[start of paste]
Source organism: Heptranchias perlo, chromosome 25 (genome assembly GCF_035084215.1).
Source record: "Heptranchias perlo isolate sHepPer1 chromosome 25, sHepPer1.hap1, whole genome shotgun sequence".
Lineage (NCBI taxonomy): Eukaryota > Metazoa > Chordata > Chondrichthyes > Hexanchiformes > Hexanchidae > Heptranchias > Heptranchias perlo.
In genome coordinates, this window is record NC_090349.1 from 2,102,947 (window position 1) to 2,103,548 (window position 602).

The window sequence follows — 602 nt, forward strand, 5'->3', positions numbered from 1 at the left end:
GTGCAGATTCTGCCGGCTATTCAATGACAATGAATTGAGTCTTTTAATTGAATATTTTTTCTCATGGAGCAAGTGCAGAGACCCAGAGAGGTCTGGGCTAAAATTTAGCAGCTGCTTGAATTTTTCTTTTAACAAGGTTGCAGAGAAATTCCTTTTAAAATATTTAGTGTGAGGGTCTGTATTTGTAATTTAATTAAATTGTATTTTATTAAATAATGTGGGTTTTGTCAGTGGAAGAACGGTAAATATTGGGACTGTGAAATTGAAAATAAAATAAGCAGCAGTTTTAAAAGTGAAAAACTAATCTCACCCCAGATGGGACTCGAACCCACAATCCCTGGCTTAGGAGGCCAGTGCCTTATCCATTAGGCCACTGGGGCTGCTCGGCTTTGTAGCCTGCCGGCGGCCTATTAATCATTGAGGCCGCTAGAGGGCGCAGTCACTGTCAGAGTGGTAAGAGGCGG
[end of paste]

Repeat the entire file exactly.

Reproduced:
Source organism: Heptranchias perlo, chromosome 25 (genome assembly GCF_035084215.1).
Source record: "Heptranchias perlo isolate sHepPer1 chromosome 25, sHepPer1.hap1, whole genome shotgun sequence".
Lineage (NCBI taxonomy): Eukaryota > Metazoa > Chordata > Chondrichthyes > Hexanchiformes > Hexanchidae > Heptranchias > Heptranchias perlo.
In genome coordinates, this window is record NC_090349.1 from 2,102,947 (window position 1) to 2,103,548 (window position 602).

The window sequence follows — 602 nt, forward strand, 5'->3', positions numbered from 1 at the left end:
GTGCAGATTCTGCCGGCTATTCAATGACAATGAATTGAGTCTTTTAATTGAATATTTTTTCTCATGGAGCAAGTGCAGAGACCCAGAGAGGTCTGGGCTAAAATTTAGCAGCTGCTTGAATTTTTCTTTTAACAAGGTTGCAGAGAAATTCCTTTTAAAATATTTAGTGTGAGGGTCTGTATTTGTAATTTAATTAAATTGTATTTTATTAAATAATGTGGGTTTTGTCAGTGGAAGAACGGTAAATATTGGGACTGTGAAATTGAAAATAAAATAAGCAGCAGTTTTAAAAGTGAAAAACTAATCTCACCCCAGATGGGACTCGAACCCACAATCCCTGGCTTAGGAGGCCAGTGCCTTATCCATTAGGCCACTGGGGCTGCTCGGCTTTGTAGCCTGCCGGCGGCCTATTAATCATTGAGGCCGCTAGAGGGCGCAGTCACTGTCAGAGTGGTAAGAGGCGG